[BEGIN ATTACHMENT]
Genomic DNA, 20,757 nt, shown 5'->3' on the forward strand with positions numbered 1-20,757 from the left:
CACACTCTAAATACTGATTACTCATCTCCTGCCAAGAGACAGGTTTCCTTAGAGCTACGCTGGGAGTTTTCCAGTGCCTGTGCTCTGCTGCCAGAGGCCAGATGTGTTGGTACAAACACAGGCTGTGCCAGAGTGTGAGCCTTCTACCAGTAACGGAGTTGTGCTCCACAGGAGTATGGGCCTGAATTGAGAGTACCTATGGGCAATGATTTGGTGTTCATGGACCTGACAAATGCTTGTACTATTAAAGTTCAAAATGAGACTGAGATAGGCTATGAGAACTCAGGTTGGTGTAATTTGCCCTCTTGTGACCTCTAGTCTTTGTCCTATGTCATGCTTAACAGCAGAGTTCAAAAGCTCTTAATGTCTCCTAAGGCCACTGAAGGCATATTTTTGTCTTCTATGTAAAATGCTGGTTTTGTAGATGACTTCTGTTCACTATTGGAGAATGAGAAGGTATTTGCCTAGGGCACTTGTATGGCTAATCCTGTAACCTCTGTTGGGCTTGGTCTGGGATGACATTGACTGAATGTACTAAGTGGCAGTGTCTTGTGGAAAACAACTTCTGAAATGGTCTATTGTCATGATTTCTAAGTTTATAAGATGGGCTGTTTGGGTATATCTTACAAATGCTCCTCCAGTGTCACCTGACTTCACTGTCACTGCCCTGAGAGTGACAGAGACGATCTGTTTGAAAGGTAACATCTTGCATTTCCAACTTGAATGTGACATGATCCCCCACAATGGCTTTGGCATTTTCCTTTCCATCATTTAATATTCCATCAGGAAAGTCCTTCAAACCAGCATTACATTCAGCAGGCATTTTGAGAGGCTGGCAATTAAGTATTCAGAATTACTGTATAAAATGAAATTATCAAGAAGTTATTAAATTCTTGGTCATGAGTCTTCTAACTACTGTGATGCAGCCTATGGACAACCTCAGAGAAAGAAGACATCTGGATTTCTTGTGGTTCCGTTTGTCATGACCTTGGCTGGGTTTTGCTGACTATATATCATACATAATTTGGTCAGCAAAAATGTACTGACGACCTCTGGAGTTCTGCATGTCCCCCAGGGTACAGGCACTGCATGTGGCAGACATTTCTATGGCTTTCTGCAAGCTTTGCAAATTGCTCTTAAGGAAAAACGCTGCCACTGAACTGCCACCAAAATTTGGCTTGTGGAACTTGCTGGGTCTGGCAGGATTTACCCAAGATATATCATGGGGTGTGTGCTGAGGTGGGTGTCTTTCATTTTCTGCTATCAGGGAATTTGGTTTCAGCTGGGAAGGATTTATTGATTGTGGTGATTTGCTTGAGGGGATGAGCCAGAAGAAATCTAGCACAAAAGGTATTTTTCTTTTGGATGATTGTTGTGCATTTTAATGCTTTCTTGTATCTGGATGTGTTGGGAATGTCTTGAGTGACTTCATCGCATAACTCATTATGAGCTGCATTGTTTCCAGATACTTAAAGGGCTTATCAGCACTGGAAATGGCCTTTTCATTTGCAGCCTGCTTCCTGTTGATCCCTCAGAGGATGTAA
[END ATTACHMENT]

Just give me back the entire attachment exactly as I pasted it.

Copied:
Genomic DNA, 20,757 nt, shown 5'->3' on the forward strand with positions numbered 1-20,757 from the left:
CACACTCTAAATACTGATTACTCATCTCCTGCCAAGAGACAGGTTTCCTTAGAGCTACGCTGGGAGTTTTCCAGTGCCTGTGCTCTGCTGCCAGAGGCCAGATGTGTTGGTACAAACACAGGCTGTGCCAGAGTGTGAGCCTTCTACCAGTAACGGAGTTGTGCTCCACAGGAGTATGGGCCTGAATTGAGAGTACCTATGGGCAATGATTTGGTGTTCATGGACCTGACAAATGCTTGTACTATTAAAGTTCAAAATGAGACTGAGATAGGCTATGAGAACTCAGGTTGGTGTAATTTGCCCTCTTGTGACCTCTAGTCTTTGTCCTATGTCATGCTTAACAGCAGAGTTCAAAAGCTCTTAATGTCTCCTAAGGCCACTGAAGGCATATTTTTGTCTTCTATGTAAAATGCTGGTTTTGTAGATGACTTCTGTTCACTATTGGAGAATGAGAAGGTATTTGCCTAGGGCACTTGTATGGCTAATCCTGTAACCTCTGTTGGGCTTGGTCTGGGATGACATTGACTGAATGTACTAAGTGGCAGTGTCTTGTGGAAAACAACTTCTGAAATGGTCTATTGTCATGATTTCTAAGTTTATAAGATGGGCTGTTTGGGTATATCTTACAAATGCTCCTCCAGTGTCACCTGACTTCACTGTCACTGCCCTGAGAGTGACAGAGACGATCTGTTTGAAAGGTAACATCTTGCATTTCCAACTTGAATGTGACATGATCCCCCACAATGGCTTTGGCATTTTCCTTTCCATCATTTAATATTCCATCAGGAAAGTCCTTCAAACCAGCATTACATTCAGCAGGCATTTTGAGAGGCTGGCAATTAAGTATTCAGAATTACTGTATAAAATGAAATTATCAAGAAGTTATTAAATTCTTGGTCATGAGTCTTCTAACTACTGTGATGCAGCCTATGGACAACCTCAGAGAAAGAAGACATCTGGATTTCTTGTGGTTCCGTTTGTCATGACCTTGGCTGGGTTTTGCTGACTATATATCATACATAATTTGGTCAGCAAAAATGTACTGACGACCTCTGGAGTTCTGCATGTCCCCCAGGGTACAGGCACTGCATGTGGCAGACATTTCTATGGCTTTCTGCAAGCTTTGCAAATTGCTCTTAAGGAAAAACGCTGCCACTGAACTGCCACCAAAATTTGGCTTGTGGAACTTGCTGGGTCTGGCAGGATTTACCCAAGATATATCATGGGGTGTGTGCTGAGGTGGGTGTCTTTCATTTTCTGCTATCAGGGAATTTGGTTTCAGCTGGGAAGGATTTATTGATTGTGGTGATTTGCTTGAGGGGATGAGCCAGAAGAAATCTAGCACAAAAGGTATTTTTCTTTTGGATGATTGTTGTGCATTTTAATGCTTTCTTGTATCTGGATGTGTTGGGAATGTCTTGAGTGACTTCATCGCATAACTCATTATGAGCTGCATTGTTTCCAGATACTTAAAGGGCTTATCAGCACTGGAAATGGCCTTTTCATTTGCAGCCTGCTTCCTGTTGATCCCTCAGAGGATGTAA